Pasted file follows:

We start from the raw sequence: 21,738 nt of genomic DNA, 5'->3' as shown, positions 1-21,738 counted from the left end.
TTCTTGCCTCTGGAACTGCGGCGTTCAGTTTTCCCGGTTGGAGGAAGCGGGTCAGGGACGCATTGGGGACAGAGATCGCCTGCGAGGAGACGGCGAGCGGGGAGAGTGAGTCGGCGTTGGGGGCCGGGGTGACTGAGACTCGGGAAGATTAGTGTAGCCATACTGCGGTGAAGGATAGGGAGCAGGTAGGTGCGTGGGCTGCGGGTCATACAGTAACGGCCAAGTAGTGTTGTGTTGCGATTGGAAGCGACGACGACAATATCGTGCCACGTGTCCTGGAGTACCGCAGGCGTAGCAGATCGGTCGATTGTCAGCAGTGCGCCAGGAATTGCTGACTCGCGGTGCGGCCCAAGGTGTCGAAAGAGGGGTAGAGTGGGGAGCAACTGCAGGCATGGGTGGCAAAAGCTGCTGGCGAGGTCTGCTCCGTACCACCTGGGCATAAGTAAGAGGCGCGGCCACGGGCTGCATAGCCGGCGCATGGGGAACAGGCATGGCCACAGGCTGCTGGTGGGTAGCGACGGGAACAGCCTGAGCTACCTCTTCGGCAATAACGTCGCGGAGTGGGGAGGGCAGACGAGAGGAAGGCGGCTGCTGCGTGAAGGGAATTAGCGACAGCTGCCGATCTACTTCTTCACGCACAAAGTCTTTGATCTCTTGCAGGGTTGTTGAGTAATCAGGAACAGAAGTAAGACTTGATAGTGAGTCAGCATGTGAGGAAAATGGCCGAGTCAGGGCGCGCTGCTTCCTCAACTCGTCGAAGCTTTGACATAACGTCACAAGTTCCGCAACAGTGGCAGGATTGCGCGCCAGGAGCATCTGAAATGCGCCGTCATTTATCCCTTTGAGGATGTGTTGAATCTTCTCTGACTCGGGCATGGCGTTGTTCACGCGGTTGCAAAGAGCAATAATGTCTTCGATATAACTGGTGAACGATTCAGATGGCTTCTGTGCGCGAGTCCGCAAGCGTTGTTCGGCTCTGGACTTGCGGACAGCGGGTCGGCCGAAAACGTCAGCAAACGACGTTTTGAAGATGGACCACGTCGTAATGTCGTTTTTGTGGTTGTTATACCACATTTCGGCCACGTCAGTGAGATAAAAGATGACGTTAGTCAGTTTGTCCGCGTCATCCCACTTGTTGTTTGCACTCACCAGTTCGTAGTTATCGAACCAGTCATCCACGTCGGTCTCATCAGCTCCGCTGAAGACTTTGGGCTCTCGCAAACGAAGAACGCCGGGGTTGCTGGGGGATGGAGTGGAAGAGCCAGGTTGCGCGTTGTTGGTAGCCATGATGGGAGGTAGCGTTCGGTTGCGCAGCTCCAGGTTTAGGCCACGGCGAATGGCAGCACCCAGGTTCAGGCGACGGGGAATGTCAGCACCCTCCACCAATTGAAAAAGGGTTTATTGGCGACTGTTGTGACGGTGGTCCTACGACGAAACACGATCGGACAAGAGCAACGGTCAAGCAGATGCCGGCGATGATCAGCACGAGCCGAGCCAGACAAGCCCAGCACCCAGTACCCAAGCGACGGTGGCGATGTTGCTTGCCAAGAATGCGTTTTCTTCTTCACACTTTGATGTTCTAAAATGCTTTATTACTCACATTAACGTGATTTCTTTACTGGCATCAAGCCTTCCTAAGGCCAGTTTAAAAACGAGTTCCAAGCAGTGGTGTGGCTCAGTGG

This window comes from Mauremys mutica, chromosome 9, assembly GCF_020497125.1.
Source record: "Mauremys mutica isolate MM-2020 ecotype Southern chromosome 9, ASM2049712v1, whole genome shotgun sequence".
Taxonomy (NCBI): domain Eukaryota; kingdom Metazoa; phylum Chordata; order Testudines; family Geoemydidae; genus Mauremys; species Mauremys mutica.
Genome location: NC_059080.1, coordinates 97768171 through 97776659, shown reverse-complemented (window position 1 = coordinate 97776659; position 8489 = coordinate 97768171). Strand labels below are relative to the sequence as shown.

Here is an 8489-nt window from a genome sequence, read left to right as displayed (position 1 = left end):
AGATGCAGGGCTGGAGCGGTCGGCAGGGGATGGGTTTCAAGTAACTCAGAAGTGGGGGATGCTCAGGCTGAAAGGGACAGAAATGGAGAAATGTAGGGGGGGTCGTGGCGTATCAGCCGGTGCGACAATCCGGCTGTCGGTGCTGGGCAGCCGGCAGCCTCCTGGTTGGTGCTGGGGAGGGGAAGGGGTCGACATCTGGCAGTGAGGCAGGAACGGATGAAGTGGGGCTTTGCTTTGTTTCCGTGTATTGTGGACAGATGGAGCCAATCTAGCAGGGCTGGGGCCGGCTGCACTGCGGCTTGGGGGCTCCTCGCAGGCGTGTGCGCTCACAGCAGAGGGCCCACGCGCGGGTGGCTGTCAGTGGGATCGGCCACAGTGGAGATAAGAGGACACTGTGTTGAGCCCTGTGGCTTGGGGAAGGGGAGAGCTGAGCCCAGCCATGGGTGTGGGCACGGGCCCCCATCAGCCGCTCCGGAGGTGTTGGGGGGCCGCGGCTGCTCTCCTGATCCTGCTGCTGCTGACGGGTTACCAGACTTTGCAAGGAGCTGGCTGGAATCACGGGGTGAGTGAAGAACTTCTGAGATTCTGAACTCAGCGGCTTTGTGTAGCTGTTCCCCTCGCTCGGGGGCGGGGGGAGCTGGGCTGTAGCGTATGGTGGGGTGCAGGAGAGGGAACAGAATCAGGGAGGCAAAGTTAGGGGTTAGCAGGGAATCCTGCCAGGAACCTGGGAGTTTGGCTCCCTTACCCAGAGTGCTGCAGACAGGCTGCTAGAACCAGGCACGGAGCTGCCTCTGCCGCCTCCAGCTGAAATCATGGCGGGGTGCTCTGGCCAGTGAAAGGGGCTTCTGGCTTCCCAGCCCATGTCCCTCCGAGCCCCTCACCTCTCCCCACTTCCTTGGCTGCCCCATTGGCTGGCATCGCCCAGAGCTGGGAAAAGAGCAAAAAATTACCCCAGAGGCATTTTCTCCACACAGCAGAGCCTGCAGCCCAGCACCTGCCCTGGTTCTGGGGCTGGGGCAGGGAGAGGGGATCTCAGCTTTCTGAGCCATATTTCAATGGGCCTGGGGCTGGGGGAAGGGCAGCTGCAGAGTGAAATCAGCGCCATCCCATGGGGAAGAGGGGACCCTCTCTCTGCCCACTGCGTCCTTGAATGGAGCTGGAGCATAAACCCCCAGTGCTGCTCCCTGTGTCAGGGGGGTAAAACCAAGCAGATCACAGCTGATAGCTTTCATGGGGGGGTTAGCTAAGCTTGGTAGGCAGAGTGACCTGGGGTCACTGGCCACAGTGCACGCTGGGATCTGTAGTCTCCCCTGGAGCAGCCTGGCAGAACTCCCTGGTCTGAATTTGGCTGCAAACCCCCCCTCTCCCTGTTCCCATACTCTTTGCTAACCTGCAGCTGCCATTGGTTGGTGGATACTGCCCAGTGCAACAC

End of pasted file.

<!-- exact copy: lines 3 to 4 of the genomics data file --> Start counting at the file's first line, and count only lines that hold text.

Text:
This window comes from Mauremys mutica, chromosome 9, assembly GCF_020497125.1.
Source record: "Mauremys mutica isolate MM-2020 ecotype Southern chromosome 9, ASM2049712v1, whole genome shotgun sequence".